What did you learn at ASU that has served you well throughout your life? One at a Time. Coach Bruce Snyder made us live it, buy into it and believe in it. It works! I went through some tough times in my life especially with addiction and this is what I had to revert to in order to survive and endure. Professionally when times get tough I preach this to my team and practice it myself. In the law business it’s cyclical and there are times you feel you’re in a chasm, but we always bounce back. For me, One at a Time, is a reason my department stays focused and continues to be successful.
What advice would you give yourself looking back? I would tell myself to go to law school first then try out for the NFL. Pro football wasn’t going anywhere and now I plan to attend law school in 2022. I think of all the years which have passed since 1996 and wonder to myself what I could have done with a law degree during that time.
What does it mean to you to be a Sun Devil? It means everything. All that I am, all I have done in life that’s been good is because I’m a Sun Devil. We’re a Maroon & Gold family. Since my graduation in 1996 we have now, I’m proud to say, four ASU graduates in my family: myself, my wife Jennifer (BSN 2017), my cousin Sgt. Armando De Lara US Army (BA 2012), my niece Ashley Nerat (BS 2020) and we have two graduates on the horizon: my nephew Eddie Medina who is currently a walk on for Coach Edwards on the football team and I’m proud to announce my son Cristian has transferred from Arizona Christian University and will be attending the Fulton College of Engineering with Eddie this fall.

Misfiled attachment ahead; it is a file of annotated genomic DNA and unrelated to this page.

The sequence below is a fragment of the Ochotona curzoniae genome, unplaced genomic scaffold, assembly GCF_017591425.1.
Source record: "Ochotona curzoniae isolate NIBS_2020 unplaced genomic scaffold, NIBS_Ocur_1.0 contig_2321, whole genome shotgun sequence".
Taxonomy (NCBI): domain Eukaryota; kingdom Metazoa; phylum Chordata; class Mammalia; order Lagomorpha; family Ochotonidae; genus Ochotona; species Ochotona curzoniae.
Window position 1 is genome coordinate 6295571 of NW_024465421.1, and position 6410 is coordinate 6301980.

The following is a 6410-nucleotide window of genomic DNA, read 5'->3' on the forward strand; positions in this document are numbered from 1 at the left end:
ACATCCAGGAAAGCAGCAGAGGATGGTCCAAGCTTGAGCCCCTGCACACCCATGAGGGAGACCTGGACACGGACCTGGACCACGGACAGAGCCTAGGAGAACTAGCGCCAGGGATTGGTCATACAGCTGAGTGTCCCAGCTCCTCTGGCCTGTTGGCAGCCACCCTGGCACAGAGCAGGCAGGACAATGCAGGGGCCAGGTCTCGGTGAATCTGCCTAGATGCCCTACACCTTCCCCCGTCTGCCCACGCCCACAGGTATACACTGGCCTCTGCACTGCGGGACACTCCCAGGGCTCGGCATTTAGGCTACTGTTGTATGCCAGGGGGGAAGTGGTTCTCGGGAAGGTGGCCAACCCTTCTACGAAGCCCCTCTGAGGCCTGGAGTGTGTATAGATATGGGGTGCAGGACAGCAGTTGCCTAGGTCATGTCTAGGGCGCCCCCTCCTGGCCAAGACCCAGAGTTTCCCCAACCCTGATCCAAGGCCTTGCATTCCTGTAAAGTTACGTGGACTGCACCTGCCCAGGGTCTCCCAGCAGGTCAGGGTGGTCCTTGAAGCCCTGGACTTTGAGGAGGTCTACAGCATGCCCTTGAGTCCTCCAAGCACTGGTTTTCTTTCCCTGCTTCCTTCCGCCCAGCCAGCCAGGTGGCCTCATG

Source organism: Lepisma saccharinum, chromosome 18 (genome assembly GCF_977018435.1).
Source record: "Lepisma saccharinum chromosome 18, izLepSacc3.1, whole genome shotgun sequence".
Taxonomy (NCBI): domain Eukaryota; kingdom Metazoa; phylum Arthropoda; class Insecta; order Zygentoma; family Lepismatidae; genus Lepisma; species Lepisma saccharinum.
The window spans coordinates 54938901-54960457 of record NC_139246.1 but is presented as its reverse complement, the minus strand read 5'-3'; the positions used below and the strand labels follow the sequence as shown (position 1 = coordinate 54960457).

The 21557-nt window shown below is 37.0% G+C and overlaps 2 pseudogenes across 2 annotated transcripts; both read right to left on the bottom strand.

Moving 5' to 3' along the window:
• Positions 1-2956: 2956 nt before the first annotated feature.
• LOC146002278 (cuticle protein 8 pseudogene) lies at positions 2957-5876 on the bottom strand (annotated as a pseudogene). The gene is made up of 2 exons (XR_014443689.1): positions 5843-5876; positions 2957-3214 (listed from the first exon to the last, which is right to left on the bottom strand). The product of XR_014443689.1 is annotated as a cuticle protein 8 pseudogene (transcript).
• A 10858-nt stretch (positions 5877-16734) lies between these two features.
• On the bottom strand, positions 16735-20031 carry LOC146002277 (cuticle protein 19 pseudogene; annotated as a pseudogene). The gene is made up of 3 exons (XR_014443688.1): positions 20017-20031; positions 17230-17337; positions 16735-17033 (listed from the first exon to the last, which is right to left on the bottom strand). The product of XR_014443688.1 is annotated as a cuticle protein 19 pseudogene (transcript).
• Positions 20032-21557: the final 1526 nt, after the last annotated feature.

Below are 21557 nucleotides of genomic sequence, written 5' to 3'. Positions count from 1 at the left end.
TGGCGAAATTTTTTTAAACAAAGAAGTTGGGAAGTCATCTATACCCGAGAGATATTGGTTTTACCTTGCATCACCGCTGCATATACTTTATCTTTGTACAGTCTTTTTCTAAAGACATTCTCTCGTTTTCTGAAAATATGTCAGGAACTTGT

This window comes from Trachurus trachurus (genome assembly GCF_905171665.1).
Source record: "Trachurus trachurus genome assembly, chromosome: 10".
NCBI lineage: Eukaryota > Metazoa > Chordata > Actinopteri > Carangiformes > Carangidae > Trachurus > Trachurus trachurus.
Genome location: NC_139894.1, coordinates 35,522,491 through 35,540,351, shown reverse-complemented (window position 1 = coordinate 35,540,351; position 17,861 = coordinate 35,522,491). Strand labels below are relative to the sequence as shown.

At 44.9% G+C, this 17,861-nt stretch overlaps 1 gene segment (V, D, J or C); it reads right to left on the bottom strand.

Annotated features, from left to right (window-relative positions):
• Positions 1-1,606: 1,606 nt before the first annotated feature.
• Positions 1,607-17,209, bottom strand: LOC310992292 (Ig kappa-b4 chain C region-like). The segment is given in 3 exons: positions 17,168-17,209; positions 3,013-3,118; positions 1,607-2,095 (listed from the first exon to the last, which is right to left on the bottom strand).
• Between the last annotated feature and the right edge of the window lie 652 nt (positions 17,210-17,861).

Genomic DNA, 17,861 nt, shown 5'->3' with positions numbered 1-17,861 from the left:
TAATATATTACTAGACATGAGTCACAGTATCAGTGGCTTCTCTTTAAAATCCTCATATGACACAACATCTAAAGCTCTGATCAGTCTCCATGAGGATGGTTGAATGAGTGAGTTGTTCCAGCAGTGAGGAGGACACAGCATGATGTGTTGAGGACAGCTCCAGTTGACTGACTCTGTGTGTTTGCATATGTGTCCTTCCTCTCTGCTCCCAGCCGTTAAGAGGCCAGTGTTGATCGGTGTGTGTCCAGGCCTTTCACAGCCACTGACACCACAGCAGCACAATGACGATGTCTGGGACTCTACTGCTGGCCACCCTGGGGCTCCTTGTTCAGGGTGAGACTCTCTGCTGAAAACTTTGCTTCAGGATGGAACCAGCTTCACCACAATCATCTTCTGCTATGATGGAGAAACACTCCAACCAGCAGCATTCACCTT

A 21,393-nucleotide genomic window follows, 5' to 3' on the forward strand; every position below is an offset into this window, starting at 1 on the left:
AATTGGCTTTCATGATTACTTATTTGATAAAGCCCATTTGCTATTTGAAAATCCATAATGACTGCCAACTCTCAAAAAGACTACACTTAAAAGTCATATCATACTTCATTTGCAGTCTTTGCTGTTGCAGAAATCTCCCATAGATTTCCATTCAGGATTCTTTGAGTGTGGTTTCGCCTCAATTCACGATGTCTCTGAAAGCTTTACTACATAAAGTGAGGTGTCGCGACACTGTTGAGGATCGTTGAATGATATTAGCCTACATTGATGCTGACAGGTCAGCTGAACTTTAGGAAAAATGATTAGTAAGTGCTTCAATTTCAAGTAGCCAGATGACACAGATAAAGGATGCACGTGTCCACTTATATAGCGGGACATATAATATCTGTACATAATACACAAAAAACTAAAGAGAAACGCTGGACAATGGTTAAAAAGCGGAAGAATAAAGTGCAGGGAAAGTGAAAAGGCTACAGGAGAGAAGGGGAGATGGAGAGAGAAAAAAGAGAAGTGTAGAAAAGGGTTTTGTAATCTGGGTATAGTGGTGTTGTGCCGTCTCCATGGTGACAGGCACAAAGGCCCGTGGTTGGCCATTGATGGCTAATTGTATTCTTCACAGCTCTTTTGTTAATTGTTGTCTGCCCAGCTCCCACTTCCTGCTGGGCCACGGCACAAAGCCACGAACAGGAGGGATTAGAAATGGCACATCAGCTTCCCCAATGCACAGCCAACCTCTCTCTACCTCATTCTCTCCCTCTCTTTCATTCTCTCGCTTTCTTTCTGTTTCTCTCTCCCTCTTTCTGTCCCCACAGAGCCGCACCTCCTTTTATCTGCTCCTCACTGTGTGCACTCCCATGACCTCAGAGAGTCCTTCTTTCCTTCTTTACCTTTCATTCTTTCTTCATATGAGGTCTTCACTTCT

If you could have dinner with any Sun Devil student-athlete/coach/staff member from the past or present, who would it be and why? Coach Bruce Snyder. He passed away in 2009 so he did not get to see us grow into the men we are. I would love to see him one last time and tell him what a great job he did with us because you look at that 1996 team and you see profound success. Whether it’s in business, medicine or just life in general that team has made a difference beyond the field. I know he would be so proud of us that we are living what he coached; One at a Time!
The Sun Devil Club would like to thank Juan for his continued support of Sun Devil Athletics. For more information on ways to get involved with the Sun Devil Club, please contact us by email at email@example.com or by phone at (480) 727-7700.